Tuesday, June 27, 2006

And now for the position

If you have not yet read the post below, please do that before you read this piece, so that you understand the place I'm coming from.

After almost 40 years of observing this religious movement, this faith community that I am so in love with, I am convinced that it is evolving into a new way of "doing religion".

In the past several years, we have seen religious humanism make room (grudgingly, yes, to some extent) for folks hungry for a spiritual journey beyond social justice work. Some of these folks were Christian, some were pagan, some were Jewish, some were undefined, just hungry. As we all struggled together, we found that we had much in common. The humanists weren't all anti-theists-------they had a different vision of the Power beyond human power. They called it natural law and they believed in love and life as strongly as anyone else. The Christians and Pagans and Jews were just as committed to social justice as the humanists and nontheists; they felt called by God/Goddess to care for others and the earth. All the hungry people wanted meaning in their lives, meaning beyond the day to day struggles of work and survival.

This has been a cataclysmic struggle and there have been casualties on both sides. Many have left the struggle, wounded by the acrimonious debate. Others have watched in sympathy as the war within our faith has flared up repeatedly. Others have invoked the "wounded" card, stating that UUism has to be their way because they have been so wounded by the "other way", which could be nontheism or theism.

It's clear to me that we are finding the Middle Way, as the Buddha directed. And for me, the Middle Way is this: we are a faith community grounded in love and justice. We love each other and allow each other to express ourselves in our own ways, with love. We do not insist that others speak our language and we do the best we can to understand and translate the unfamiliar language of others.

And the upshot is that we have a living, growing religious faith. Our guiding principle is Love and under the protective shelter of Love, all may gather. We may use different words to express our convictions, but all are welcome, all are loved, all are equally important. We do not require that our members and friends all speak the same language; we do require that they seek to live with love and justice for all. We do not require that our members and friends all believe the same thing; we do require that they all respect and honor one another's convictions.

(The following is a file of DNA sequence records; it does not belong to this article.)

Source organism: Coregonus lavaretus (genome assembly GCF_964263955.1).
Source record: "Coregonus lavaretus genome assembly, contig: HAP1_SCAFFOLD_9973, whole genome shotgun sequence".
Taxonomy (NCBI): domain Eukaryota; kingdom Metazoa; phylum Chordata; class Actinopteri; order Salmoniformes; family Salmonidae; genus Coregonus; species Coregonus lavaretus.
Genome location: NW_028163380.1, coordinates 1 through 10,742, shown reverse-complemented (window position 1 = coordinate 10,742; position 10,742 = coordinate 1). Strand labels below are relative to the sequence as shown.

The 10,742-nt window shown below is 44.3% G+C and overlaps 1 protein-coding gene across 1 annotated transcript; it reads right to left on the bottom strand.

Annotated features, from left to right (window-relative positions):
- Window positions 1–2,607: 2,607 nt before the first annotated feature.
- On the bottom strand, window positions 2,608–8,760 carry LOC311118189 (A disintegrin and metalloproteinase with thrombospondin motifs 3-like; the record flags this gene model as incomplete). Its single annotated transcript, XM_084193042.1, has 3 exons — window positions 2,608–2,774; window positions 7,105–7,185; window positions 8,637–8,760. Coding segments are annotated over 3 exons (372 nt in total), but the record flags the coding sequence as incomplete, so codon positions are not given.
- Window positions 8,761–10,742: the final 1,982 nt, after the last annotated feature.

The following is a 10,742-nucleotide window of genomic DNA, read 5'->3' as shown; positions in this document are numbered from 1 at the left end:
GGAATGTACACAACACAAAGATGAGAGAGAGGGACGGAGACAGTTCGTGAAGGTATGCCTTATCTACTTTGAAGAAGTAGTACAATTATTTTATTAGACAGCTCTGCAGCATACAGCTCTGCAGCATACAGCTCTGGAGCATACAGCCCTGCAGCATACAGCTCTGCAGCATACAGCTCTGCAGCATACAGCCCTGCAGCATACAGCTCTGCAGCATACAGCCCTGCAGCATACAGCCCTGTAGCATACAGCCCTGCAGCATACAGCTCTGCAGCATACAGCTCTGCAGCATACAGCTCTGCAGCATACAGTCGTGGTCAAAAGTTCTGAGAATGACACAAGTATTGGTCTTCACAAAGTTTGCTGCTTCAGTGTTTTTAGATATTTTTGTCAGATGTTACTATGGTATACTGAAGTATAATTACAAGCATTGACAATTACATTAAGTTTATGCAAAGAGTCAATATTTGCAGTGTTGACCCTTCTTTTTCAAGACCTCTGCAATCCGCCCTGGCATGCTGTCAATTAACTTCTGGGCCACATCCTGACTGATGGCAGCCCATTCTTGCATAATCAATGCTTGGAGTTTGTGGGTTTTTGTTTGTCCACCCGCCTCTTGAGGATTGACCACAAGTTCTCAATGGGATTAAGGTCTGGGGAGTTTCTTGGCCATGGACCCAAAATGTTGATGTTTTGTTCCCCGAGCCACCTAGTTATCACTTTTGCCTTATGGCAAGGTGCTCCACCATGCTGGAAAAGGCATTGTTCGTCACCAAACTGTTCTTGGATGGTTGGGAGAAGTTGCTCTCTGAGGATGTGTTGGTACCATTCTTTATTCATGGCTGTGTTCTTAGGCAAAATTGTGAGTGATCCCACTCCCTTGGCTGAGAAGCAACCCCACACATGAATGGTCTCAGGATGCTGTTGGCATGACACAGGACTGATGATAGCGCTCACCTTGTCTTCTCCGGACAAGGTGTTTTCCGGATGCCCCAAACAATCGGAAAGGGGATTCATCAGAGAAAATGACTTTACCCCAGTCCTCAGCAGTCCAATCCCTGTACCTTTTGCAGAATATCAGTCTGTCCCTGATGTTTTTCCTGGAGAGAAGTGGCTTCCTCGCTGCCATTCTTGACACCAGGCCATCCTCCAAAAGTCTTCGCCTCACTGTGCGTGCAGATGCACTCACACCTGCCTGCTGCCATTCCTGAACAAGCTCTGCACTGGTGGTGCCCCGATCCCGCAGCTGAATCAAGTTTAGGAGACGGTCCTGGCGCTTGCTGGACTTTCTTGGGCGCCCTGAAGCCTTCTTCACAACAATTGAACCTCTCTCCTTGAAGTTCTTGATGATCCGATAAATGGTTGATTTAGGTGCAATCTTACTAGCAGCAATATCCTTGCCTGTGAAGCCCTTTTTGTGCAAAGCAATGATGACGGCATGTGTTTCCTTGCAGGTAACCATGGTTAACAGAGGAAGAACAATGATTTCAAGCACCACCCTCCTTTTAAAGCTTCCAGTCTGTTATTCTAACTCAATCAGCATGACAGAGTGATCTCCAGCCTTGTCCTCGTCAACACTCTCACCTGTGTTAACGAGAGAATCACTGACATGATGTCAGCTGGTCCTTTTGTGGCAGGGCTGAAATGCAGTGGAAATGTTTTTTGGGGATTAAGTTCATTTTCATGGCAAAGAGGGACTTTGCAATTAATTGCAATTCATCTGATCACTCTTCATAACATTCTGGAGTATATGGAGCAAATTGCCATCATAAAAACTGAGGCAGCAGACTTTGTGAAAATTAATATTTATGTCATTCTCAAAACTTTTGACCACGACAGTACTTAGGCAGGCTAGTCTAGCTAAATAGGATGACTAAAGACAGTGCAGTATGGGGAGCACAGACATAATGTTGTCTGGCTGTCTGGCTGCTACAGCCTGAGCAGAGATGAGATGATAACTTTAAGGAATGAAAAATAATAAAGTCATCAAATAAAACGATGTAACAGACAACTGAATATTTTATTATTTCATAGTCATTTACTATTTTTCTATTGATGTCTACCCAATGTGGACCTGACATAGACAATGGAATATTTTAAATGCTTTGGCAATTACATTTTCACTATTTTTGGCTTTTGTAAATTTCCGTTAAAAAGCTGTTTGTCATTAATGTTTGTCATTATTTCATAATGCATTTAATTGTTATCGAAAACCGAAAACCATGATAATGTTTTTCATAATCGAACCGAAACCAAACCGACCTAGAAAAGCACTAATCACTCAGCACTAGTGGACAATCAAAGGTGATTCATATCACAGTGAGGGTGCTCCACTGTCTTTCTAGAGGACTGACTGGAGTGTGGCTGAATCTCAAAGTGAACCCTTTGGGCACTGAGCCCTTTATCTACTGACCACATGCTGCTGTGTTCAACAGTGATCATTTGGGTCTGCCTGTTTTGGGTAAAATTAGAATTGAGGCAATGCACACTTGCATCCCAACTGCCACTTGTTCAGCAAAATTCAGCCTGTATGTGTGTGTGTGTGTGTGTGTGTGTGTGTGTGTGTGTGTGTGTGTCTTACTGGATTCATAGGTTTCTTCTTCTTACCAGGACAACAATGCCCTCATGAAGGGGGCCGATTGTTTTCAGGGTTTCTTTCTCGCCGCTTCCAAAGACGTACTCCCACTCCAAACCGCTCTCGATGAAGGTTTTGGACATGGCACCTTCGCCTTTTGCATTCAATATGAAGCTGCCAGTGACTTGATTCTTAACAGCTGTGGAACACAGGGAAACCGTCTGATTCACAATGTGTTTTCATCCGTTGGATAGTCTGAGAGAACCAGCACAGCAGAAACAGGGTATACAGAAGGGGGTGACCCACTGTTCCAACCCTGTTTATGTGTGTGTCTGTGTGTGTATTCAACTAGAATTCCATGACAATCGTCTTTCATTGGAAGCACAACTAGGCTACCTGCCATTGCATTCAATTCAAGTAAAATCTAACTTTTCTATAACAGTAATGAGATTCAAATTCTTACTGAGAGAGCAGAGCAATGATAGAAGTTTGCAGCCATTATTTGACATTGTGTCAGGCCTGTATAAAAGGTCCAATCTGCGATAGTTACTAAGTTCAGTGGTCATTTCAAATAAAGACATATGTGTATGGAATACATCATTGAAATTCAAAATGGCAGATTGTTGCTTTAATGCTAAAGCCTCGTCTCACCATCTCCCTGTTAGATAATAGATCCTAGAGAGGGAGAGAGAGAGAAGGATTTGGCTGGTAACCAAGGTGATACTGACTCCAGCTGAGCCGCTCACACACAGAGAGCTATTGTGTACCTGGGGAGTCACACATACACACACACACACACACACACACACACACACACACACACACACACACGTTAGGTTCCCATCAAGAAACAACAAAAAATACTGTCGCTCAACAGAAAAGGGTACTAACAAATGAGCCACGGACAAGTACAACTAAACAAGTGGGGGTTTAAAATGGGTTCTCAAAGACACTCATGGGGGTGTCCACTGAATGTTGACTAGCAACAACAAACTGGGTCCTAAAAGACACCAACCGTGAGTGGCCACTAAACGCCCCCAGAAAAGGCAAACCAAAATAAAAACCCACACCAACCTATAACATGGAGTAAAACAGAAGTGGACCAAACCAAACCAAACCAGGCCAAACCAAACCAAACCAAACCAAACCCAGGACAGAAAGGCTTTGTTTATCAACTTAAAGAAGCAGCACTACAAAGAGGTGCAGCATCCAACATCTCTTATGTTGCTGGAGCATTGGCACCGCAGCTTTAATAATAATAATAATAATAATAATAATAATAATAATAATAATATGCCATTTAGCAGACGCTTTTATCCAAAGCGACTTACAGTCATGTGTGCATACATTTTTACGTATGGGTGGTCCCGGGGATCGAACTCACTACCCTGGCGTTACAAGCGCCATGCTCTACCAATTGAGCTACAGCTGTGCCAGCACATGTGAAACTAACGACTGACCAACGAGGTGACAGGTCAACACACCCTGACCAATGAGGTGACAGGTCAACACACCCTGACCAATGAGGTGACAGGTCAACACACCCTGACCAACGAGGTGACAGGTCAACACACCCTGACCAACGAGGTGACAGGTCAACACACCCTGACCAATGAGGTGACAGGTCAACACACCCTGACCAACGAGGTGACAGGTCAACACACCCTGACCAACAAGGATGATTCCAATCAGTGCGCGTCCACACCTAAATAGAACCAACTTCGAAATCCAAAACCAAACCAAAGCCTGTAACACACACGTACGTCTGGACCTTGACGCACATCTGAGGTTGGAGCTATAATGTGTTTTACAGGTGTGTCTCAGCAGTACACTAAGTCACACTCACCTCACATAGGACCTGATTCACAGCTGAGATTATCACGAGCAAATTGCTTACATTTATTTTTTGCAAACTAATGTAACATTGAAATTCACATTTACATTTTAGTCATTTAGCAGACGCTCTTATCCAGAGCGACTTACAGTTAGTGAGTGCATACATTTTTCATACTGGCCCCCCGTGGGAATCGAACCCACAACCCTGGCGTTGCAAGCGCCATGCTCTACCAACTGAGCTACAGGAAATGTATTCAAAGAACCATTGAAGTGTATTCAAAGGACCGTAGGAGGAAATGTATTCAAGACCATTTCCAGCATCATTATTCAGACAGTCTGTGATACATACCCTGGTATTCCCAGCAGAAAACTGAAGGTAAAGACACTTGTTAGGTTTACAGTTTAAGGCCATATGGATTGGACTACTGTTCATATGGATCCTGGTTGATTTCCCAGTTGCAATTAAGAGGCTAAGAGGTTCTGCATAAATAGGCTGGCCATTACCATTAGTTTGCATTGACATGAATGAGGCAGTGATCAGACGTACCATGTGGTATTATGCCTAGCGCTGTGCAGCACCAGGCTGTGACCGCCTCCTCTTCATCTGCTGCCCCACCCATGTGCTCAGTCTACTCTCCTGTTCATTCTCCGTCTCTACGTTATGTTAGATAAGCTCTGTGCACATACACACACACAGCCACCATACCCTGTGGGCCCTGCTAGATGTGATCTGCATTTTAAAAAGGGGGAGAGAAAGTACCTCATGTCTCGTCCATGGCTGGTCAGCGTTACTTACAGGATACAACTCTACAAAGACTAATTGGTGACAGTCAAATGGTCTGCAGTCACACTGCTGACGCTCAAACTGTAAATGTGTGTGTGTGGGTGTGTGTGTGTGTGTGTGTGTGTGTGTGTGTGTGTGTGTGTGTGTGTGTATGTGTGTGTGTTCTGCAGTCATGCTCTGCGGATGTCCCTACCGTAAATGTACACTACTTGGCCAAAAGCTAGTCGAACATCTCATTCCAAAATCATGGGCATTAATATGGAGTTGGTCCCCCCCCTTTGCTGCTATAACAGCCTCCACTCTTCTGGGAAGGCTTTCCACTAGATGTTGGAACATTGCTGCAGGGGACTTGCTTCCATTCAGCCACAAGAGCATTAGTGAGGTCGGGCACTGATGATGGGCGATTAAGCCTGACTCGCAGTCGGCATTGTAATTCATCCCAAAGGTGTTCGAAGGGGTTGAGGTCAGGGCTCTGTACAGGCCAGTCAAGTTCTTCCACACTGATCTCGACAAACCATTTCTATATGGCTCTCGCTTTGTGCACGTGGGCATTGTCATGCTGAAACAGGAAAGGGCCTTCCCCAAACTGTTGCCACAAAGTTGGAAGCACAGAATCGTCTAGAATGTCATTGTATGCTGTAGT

And what this means is that the formerly bullied (whether nontheist, theist, BGLT, people of color, whatever the group that has been marginalized) MAY NOT seek to dominate, to seek a kind of revenge by exerting power over those who may have excluded them in the past. This is hard, because people who are angry and hurt almost inevitably want revenge. But if we are truly living with love and justice, we will find a better way to respond to each other.

Amen, Shalom, Salaam, and Blessed Be.


Mystical Seeker said...

Years ago, I attended a UU church regularly in Colorado, when a visiting minister used some Christian language in a sermon and a lot of the members were apparently upset over this. I always found it odd that it was okay to use Buddhist language or talk about other religious faiths, but to use Christian language was not okay. And I say this even though I don't consider myself a Christian.

I haven't attended a UU service more than 2 or 3 times in the last decade, so I can't say that I am familiar with where UUism is at these days. I never quite found the spiritual side of a liberal religion that I was looking for. I think my needs are too specific and narrow, unfortunately, for any religion to satisfy it.

Still, I can imagine that for UUs it would be nice to move beyond acrimony towards a real community of spirit that flourishes despite the differences.

Mystical Seeker said...

Thanks for leaving a comment in my blog. The Colorado church where I encountered that was in Colorado Springs. This was around 1988 or 1989, when they were doing a search for a new minister and they were having guest ministers. My recollection, which is a bit hazy now, was that it was one of the guest ministers who was applying for the position who offended some of the membership by using Christian language in a sermon, but it was long ago so some of the details are fuzzy right now. I was just an attender rather than a member, but I did attend regularly and I recall hearing about this criticism later on.